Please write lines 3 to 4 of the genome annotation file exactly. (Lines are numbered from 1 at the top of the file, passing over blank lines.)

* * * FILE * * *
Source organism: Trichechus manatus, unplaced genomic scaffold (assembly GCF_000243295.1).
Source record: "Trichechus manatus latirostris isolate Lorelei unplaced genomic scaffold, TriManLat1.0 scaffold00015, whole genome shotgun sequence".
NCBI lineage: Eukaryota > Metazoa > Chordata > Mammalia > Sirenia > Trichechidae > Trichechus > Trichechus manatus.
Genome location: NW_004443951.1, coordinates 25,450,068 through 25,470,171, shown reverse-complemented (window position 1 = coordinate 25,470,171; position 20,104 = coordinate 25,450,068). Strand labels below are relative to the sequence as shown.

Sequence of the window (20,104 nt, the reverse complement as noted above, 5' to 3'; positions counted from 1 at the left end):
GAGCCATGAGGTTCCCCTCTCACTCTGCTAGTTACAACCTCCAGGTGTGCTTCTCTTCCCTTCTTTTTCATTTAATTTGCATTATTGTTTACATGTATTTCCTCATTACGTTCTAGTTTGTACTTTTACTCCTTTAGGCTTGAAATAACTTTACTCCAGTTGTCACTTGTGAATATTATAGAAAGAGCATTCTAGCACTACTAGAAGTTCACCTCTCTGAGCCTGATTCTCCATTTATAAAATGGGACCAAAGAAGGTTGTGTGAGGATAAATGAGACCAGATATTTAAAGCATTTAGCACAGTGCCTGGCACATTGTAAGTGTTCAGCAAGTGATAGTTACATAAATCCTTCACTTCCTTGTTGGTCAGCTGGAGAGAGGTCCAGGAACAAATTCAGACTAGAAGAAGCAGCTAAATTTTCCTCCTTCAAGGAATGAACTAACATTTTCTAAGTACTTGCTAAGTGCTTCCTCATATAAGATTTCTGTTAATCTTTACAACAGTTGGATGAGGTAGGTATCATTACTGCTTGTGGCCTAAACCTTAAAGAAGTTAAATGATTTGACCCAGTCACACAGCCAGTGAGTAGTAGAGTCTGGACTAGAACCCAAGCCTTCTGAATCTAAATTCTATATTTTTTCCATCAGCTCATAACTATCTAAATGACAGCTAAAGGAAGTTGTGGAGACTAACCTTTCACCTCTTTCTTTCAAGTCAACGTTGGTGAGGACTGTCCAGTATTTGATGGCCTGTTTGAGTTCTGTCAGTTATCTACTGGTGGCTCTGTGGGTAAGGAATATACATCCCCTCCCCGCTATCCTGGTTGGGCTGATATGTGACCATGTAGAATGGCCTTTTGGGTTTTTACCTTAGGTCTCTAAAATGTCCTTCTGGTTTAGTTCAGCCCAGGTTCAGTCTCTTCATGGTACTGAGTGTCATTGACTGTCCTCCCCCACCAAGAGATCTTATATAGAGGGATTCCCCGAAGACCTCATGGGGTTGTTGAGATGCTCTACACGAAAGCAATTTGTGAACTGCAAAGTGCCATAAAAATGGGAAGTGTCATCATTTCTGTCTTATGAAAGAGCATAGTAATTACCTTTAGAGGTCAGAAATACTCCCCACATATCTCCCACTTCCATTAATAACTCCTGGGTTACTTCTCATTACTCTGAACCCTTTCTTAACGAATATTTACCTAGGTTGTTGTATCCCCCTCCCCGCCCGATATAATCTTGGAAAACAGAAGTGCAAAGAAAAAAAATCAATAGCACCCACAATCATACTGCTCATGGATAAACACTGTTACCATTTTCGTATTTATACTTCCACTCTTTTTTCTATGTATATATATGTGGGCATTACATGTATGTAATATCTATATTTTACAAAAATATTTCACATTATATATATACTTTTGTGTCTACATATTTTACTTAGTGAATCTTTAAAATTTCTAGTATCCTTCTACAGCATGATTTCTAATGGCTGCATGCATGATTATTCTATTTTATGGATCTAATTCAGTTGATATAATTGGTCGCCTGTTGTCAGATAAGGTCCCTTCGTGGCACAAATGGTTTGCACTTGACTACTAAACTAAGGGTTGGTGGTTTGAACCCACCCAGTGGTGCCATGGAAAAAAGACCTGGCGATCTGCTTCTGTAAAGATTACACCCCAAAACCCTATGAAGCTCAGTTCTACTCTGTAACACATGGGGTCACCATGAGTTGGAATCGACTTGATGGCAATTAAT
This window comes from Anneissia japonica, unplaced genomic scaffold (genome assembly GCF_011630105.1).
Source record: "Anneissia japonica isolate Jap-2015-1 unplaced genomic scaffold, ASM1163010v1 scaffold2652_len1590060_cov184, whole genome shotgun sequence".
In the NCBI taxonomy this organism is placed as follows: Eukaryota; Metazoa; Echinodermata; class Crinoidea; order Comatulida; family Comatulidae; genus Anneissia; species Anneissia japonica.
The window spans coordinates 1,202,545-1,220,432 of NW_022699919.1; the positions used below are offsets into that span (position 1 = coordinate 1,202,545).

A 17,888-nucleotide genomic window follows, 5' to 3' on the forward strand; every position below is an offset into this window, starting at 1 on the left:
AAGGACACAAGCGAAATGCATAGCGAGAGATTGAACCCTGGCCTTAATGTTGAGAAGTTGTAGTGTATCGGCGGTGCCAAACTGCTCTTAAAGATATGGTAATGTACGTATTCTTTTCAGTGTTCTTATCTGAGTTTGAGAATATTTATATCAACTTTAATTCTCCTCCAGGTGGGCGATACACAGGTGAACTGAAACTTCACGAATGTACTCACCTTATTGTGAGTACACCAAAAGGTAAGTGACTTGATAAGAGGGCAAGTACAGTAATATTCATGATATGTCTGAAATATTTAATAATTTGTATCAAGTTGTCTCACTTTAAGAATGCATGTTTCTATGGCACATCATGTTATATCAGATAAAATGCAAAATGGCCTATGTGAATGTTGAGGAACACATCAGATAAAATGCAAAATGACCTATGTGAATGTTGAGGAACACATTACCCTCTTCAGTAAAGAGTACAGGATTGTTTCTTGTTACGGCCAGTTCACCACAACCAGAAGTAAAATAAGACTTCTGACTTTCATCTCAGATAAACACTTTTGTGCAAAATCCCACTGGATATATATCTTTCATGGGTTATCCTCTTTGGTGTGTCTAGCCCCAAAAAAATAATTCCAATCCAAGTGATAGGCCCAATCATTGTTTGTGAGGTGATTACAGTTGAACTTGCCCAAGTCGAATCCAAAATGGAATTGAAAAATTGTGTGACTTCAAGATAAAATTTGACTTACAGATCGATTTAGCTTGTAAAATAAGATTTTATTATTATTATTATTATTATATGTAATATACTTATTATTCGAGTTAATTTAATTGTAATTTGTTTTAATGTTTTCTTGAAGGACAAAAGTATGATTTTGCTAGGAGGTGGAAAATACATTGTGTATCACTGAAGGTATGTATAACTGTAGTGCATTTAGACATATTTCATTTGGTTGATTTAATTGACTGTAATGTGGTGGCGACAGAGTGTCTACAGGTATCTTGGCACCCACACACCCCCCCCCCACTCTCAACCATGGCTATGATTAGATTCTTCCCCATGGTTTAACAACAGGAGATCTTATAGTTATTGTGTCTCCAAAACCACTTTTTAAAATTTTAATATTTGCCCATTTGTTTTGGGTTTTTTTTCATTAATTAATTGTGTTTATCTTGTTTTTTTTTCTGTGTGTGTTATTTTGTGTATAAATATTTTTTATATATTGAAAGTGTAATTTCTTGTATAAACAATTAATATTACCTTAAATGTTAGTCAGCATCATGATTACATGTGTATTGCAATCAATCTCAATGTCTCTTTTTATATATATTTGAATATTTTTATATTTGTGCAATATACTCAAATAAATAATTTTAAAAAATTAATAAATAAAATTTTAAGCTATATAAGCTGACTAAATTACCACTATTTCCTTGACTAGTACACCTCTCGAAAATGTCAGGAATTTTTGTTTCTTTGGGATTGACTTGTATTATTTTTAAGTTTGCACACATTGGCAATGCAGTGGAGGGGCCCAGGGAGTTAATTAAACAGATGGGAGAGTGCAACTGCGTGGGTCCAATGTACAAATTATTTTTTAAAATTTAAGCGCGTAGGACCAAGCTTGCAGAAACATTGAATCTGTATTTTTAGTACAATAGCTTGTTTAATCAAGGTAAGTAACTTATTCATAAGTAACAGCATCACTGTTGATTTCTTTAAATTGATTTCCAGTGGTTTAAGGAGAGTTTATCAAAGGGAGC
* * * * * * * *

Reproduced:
NCBI lineage: Eukaryota > Metazoa > Chordata > Mammalia > Sirenia > Trichechidae > Trichechus > Trichechus manatus.
Genome location: NW_004443951.1, coordinates 25,450,068 through 25,470,171, shown reverse-complemented (window position 1 = coordinate 25,470,171; position 20,104 = coordinate 25,450,068). Strand labels below are relative to the sequence as shown.